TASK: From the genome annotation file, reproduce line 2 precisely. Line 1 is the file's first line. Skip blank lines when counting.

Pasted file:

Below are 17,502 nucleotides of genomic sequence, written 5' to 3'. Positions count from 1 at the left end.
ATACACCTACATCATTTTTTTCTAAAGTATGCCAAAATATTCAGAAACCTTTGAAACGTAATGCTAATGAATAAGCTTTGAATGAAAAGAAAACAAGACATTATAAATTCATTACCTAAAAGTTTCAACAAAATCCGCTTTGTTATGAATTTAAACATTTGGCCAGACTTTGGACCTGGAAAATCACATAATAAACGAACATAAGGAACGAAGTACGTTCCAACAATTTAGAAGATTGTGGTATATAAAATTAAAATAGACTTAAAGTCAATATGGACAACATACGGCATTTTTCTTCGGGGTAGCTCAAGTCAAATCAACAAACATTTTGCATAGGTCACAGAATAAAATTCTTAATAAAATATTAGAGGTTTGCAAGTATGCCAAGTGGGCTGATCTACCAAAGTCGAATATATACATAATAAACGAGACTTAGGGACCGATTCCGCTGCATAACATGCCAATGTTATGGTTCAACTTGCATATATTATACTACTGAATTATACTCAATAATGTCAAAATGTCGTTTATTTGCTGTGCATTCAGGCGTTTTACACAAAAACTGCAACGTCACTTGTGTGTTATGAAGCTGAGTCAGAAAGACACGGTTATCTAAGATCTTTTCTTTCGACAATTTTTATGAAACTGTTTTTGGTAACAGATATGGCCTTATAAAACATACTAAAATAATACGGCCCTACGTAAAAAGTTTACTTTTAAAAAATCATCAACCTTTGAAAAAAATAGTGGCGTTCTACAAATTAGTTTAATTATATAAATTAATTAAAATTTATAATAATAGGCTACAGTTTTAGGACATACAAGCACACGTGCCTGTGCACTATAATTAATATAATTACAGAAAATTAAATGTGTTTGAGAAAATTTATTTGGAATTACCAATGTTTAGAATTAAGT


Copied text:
ATACACCTACATCATTTTTTTCTAAAGTATGCCAAAATATTCAGAAACCTTTGAAACGTAATGCTAATGAATAAGCTTTGAATGAAAAGAAAACAAGACATTATAAATTCATTACCTAAAAGTTTCAACAAAATCCGCTTTGTTATGAATTTAAACATTTGGCCAGACTTTGGACCTGGAAAATCACATAATAAACGAACATAAGGAACGAAGTACGTTCCAACAATTTAGAAGATTGTGGTATATAAAATTAAAATAGACTTAAAGTCAATATGGACAACATACGGCATTTTTCTTCGGGGTAGCTCAAGTCAAATCAACAAACATTTTGCATAGGTCACAGAATAAAATTCTTAATAAAATATTAGAGGTTTGCAAGTATGCCAAGTGGGCTGATCTACCAAAGTCGAATATATACATAATAAACGAGACTTAGGGACCGATTCCGCTGCATAACATGCCAATGTTATGGTTCAACTTGCATATATTATACTACTGAATTATACTCAATAATGTCAAAATGTCGTTTATTTGCTGTGCATTCAGGCGTTTTACACAAAAACTGCAACGTCACTTGTGTGTTATGAAGCTGAGTCAGAAAGACACGGTTATCTAAGATCTTTTCTTTCGACAATTTTTATGAAACTGTTTTTGGTAACAGATATGGCCTTATAAAACATACTAAAATAATACGGCCCTACGTAAAAAGTTTACTTTTAAAAAATCATCAACCTTTGAAAAAAATAGTGGCGTTCTACAAATTAGTTTAATTATATAAATTAATTAAAATTTATAATAATAGGCTACAGTTTTAGGACATACAAGCACACGTGCCTGTGCACTATAATTAATATAATTACAGAAAATTAAATGTGTTTGAGAAAATTTATTTGGAATTACCAATGTTTAGAATTAAGT